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From Banking and Finance Law Daily, August 11, 2014

Lender needed to disclose APR for advances repaid sooner

By Andrew A. Turner, J.D.

A lender’s reliance on a 30-day term to express the annual percentage rate was misleading when it knew that the vast majority of advances would be paid within 10 to 14 days, typically from the borrower’s next paycheck, according to a federal district judge. The lender’s failure to provide the best information available to help consumers compare the costs with other available products violated the Truth in Lending Act (Small v. BOKF, N.A., Aug. 7, 2014, Blackburn, U.S. District Judge).

The suit involved a product offering loans required to be repaid within 35 days, but often repaid sooner, which resulted in an APR substantially higher than the 120 percent figure shown in the terms and conditions document, as well as on each monthly bank statement that borrowers received, based on a 30-day repayment assumption. The disclosure was not saved by the borrower’s caution that that APR “may” increase if the loan is repaid earlier.

The borrower contended that the actual APR was readily discoverable from the formula it disclosed. However, the judge concluded that an average consumer would not readily understand how to make the mathematical calculations necessary to derive an accurate representation of the APR for an advance repaid sooner than 30 days.

In addition, at the time that the monthly bank statement was issued, the lender knew the actual length of time between origination and repayment of each advance. The reiteration of a calculation relying on a 30-day repayment assumption could not be justified when the lender had all the information necessary to make an accurate disclosure.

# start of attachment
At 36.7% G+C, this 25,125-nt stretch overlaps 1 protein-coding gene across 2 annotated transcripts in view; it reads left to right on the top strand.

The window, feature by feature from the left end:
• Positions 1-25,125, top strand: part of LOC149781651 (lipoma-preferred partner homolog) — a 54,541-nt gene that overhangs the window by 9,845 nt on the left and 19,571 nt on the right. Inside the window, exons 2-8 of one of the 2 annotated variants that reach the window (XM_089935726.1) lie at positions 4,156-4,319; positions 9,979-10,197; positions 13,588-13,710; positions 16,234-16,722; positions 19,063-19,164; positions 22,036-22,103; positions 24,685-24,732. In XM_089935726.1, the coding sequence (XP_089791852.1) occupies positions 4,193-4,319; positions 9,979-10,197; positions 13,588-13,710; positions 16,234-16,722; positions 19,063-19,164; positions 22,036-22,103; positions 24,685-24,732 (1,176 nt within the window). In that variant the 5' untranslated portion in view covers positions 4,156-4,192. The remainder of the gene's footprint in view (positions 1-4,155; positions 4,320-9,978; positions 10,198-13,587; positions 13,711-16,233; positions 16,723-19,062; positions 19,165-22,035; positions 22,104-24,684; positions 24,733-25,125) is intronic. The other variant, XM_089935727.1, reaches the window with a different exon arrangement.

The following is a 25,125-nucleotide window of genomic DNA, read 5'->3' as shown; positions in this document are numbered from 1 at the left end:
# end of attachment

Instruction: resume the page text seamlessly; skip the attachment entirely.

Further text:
Electronic fund transfers. Because the handful of deductions that might have occurred within the 35-day repayment window did not meet the statutory definition of transfers that occur at substantially regular intervals, the borrower’s claim under the Electronic Fund Transfer Act failed. The EFTA protections only apply to regularly scheduled payments.

State law claims. Since the lender’s representation that the periodic statement would contain the APR said nothing about how the APR would be expressed, a breach of contract claim brought by the borrower failed. While the disclaimer that the APR “may be higher” without further edification was not sufficient for TILA purposes, it did undermine the borrower’s claim the lender promised to impose an APR no more than 120 percent.

The Oklahoma Consumer Protection Act was inapplicable to any claims because the lender was a national association formed under the National Bank that was regulated by the Comptroller of the Currency and the Consumer Financial Protection Bureau. The state law regulatory exemption encompasses actions and transactions regulated by federal law.

The case is No. 13-cv-01125-REB-MJW.

Attorneys: Christopher David Dandurand (Stueve Siegel Hanson, LLP) for Leland Small. Sarah Wishard Poston (Frederic Dorwart, Lawyers) for BOKF, N.A.

Companies: BOKF, N.A.

MainStory: TopStory ConsumerCredit Loans ColoradoNews OklahomaNews TruthInLending

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